Hot and not
Brad Marchand, Boston Bruins
Marchand is perhaps the hottest player in the league right now. He has nine goals in his past nine game (including four in the past three) and scored the game-winner Saturday night on a penalty shot in overtime.
Anders Nilsson, Edmonton Oilers
Nilsson allowed four goals on just 11 shots Sunday in an 8-1 rout at the hands of the New York Islanders, and he was pulled before the first period was over. Overall, he has not been in the crease for an Oilers win since Dec. 11.
Are the Ducks and Penguins locking down playoff spots?
@ESPN_Burnside: OK, now that the Super Bowl (that was super?) is over, we can turn our full attention to the stretch run and the trade deadline, which is only three weeks away. I'm looking forward to Monday's Anaheim Ducks-Pittsburgh Penguins tilt in Pittsburgh, a homecoming for the Ducks' sterling still-rookie goaltender. These teams made an interesting swap recently, with the underperforming David Perron heading to Anaheim and Carl Hagelin becoming a Penguin after simply not fitting in with Bruce Boudreau's Ducks. Both have played well since, especially Perron, who has three goals and five assists in seven games as a Duck. Hagelin, playing often with Evgeni Malkin (who missed games on the weekend with injury), and Phil Kessel, has five assists in eight games. Bottom line, though, is both teams are thriving now after struggling through miserable first halfs. The Ducks have won six in a row and are a point behind San Jose for second place in the Pacific. The Pens, meanwhile, hold down the second wild-card spot in the Eastern Conference and are on a 7-2-2 run, putting them just a point behind an up-and-down New York Islanders team that sits third in the Metropolitan Division. So, are both these teams locks to make the playoffs now? Could both the Pens and Ducks significant playoff runs? What say you?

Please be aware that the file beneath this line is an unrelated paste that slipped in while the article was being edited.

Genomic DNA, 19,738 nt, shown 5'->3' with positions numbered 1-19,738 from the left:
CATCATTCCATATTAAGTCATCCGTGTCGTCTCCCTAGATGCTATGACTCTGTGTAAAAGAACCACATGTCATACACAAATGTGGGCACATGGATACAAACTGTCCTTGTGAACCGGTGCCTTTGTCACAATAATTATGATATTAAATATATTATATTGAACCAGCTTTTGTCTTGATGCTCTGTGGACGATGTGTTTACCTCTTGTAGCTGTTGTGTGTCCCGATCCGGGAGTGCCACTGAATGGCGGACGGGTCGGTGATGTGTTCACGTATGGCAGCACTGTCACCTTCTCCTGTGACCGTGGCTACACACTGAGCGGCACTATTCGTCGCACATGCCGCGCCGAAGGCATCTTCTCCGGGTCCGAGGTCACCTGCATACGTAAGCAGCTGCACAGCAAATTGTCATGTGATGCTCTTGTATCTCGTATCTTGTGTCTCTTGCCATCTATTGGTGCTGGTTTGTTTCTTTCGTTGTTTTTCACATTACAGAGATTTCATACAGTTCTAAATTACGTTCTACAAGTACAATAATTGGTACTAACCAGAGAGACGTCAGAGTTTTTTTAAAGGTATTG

@CraigCustance: It's hard to call either of those teams a lock right now, but of the two I'd feel more comfortable crowning the Ducks. They're returning to the form we all expected when we heaped lofty preseason expectations on their shoulders. They've tightened up defensively and, just as importantly, they've gotten bodies back on defense. Plus, I think general manager Bob Murray still has another impactful trade in him before we're all said and done here. Now, he can make any deal from a position of strength rather than out of desperation, and that's a nice advantage. With their recent streak, the Ducks are now just one point out of the best playoff slot in the NHL, because finishing second in the Pacific would allow Anaheim to host a first-round playoff series against a team like the San Jose Sharks, Vancouver Canucks or Arizona Coyotes, none of whom are serious Stanley Cup contenders. My expectation is they'll lock it down.
@ESPNJoeyMac: At this point, Scotty, I don't think any team is a lock to earn a postseason berth. Maybe there are a with a few exceptions, but the Ducks and the Penguins will no doubt make it interesting. Despite what the standings say, Anaheim is a very good team. I expect a strong push down the stretch from the Ducks and we should see them in the Stanley Cup playoffs. The same can be said for the Penguins. Since the team made a coaching change, Mike Sullivan has turned things around and Pittsburgh's best players have played like it, which is exactly what we've been waiting to see. If I had to make a call right now, I would say both teams make the playoffs. Maybe this spring Pens captain Sidney Crosby and his mates can finally craft another deep playoff run.
@Real_ESPNLeBrun: Wait until you see today's NHL Power Rankings. Then you'll see how real I believe the Ducks are. And now they're even scoring again, too, putting up 35 goals in their past nine games. They're not just grinding out low-scoring games anymore, which they had been while turning their season around. They're filling the net with pucks like the old days, too. The Ducks are back and they're for real.
Around the league
Alex Ovechkin scored his 30th goal of the season Sunday night, making him just the third player in league history to score at least 30 in each of his first 11 seasons, joining Wayne Gretzky and Mike Gartner.